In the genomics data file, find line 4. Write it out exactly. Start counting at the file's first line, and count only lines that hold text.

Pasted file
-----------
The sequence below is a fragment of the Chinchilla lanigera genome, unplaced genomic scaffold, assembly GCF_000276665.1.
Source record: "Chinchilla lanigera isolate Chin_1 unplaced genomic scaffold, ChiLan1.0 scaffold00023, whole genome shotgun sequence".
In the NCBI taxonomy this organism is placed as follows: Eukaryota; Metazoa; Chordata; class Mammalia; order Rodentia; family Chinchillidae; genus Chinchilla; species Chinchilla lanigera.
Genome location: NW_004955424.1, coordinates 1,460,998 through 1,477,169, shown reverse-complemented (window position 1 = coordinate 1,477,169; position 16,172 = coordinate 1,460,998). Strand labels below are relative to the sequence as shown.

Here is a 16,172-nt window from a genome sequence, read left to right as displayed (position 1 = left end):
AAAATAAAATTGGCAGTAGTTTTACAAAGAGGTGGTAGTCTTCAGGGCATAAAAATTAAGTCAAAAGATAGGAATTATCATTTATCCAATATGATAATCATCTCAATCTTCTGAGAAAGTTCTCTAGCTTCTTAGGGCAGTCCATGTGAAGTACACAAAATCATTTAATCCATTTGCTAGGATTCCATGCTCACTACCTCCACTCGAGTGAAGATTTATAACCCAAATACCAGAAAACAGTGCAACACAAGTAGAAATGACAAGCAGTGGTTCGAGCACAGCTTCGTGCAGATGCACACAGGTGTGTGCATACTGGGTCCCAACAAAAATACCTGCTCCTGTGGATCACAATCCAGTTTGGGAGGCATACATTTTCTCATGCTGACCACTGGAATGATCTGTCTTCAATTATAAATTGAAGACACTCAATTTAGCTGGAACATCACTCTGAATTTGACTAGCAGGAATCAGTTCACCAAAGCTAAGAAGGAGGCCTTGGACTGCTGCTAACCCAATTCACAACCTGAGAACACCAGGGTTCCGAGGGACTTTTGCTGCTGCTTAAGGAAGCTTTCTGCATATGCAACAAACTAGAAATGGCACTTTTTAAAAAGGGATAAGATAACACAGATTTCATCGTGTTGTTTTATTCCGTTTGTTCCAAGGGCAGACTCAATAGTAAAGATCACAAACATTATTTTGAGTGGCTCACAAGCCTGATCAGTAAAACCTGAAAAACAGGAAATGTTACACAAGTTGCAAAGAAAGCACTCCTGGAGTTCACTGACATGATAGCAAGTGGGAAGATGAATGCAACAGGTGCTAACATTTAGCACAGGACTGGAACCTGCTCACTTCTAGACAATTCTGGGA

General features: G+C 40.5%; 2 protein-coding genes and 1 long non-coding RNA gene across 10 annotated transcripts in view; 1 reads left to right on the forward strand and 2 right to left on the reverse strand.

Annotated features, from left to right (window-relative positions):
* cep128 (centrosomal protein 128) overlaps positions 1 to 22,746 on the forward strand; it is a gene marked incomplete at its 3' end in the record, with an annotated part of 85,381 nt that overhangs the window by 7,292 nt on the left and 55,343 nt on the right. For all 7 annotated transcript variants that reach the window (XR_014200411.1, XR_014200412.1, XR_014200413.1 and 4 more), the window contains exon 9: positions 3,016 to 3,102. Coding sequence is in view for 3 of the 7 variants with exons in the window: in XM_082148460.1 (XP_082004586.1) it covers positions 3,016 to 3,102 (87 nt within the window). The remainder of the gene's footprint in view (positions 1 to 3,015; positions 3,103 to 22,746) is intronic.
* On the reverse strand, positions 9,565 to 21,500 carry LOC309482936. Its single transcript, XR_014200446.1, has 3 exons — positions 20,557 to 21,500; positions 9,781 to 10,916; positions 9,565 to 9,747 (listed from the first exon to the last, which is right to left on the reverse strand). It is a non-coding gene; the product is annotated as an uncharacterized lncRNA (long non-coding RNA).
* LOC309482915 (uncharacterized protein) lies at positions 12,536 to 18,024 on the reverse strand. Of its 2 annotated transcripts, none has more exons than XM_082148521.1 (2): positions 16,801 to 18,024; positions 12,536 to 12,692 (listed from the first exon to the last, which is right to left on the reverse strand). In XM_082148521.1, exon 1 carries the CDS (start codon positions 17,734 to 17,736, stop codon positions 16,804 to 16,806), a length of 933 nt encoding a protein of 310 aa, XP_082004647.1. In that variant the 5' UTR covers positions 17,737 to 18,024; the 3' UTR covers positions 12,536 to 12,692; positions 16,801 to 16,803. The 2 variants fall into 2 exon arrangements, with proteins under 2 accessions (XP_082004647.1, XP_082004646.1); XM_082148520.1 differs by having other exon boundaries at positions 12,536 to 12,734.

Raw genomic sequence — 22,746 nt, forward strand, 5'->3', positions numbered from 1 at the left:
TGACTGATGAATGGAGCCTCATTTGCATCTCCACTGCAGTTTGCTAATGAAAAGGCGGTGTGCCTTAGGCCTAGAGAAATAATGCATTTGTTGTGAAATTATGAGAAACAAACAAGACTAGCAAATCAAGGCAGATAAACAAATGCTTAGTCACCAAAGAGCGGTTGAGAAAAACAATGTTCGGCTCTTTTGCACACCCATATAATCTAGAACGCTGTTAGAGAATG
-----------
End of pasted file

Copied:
Genome location: NW_004955424.1, coordinates 1,460,998 through 1,477,169, shown reverse-complemented (window position 1 = coordinate 1,477,169; position 16,172 = coordinate 1,460,998). Strand labels below are relative to the sequence as shown.